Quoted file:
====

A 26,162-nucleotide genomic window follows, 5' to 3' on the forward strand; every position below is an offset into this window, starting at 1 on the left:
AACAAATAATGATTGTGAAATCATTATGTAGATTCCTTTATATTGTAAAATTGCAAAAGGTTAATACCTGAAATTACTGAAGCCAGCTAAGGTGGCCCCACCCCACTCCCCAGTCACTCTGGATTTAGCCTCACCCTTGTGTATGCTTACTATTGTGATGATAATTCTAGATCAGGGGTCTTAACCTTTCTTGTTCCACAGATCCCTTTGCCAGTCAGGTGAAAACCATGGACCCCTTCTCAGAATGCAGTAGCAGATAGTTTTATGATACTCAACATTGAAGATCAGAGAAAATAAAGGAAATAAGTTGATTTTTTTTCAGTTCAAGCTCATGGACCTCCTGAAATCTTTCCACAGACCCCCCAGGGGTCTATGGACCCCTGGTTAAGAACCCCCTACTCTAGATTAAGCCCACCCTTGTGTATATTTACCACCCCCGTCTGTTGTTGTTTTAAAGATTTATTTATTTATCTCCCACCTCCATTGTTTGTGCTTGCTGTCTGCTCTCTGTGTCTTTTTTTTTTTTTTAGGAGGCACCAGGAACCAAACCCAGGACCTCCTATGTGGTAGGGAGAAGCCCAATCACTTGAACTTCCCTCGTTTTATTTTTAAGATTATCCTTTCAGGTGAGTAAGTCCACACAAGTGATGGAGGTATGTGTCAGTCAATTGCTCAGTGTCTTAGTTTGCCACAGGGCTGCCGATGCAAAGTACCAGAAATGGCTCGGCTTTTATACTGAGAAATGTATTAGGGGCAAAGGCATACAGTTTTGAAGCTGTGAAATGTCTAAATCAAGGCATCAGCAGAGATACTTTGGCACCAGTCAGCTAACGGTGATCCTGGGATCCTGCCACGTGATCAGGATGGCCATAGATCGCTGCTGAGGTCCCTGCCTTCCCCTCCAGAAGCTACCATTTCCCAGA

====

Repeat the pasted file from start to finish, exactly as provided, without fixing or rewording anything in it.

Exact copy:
A 26,162-nucleotide genomic window follows, 5' to 3' on the forward strand; every position below is an offset into this window, starting at 1 on the left:
AACAAATAATGATTGTGAAATCATTATGTAGATTCCTTTATATTGTAAAATTGCAAAAGGTTAATACCTGAAATTACTGAAGCCAGCTAAGGTGGCCCCACCCCACTCCCCAGTCACTCTGGATTTAGCCTCACCCTTGTGTATGCTTACTATTGTGATGATAATTCTAGATCAGGGGTCTTAACCTTTCTTGTTCCACAGATCCCTTTGCCAGTCAGGTGAAAACCATGGACCCCTTCTCAGAATGCAGTAGCAGATAGTTTTATGATACTCAACATTGAAGATCAGAGAAAATAAAGGAAATAAGTTGATTTTTTTTCAGTTCAAGCTCATGGACCTCCTGAAATCTTTCCACAGACCCCCCAGGGGTCTATGGACCCCTGGTTAAGAACCCCCTACTCTAGATTAAGCCCACCCTTGTGTATATTTACCACCCCCGTCTGTTGTTGTTTTAAAGATTTATTTATTTATCTCCCACCTCCATTGTTTGTGCTTGCTGTCTGCTCTCTGTGTCTTTTTTTTTTTTTTAGGAGGCACCAGGAACCAAACCCAGGACCTCCTATGTGGTAGGGAGAAGCCCAATCACTTGAACTTCCCTCGTTTTATTTTTAAGATTATCCTTTCAGGTGAGTAAGTCCACACAAGTGATGGAGGTATGTGTCAGTCAATTGCTCAGTGTCTTAGTTTGCCACAGGGCTGCCGATGCAAAGTACCAGAAATGGCTCGGCTTTTATACTGAGAAATGTATTAGGGGCAAAGGCATACAGTTTTGAAGCTGTGAAATGTCTAAATCAAGGCATCAGCAGAGATACTTTGGCACCAGTCAGCTAACGGTGATCCTGGGATCCTGCCACGTGATCAGGATGGCCATAGATCGCTGCTGAGGTCCCTGCCTTCCCCTCCAGAAGCTACCATTTCCCAGA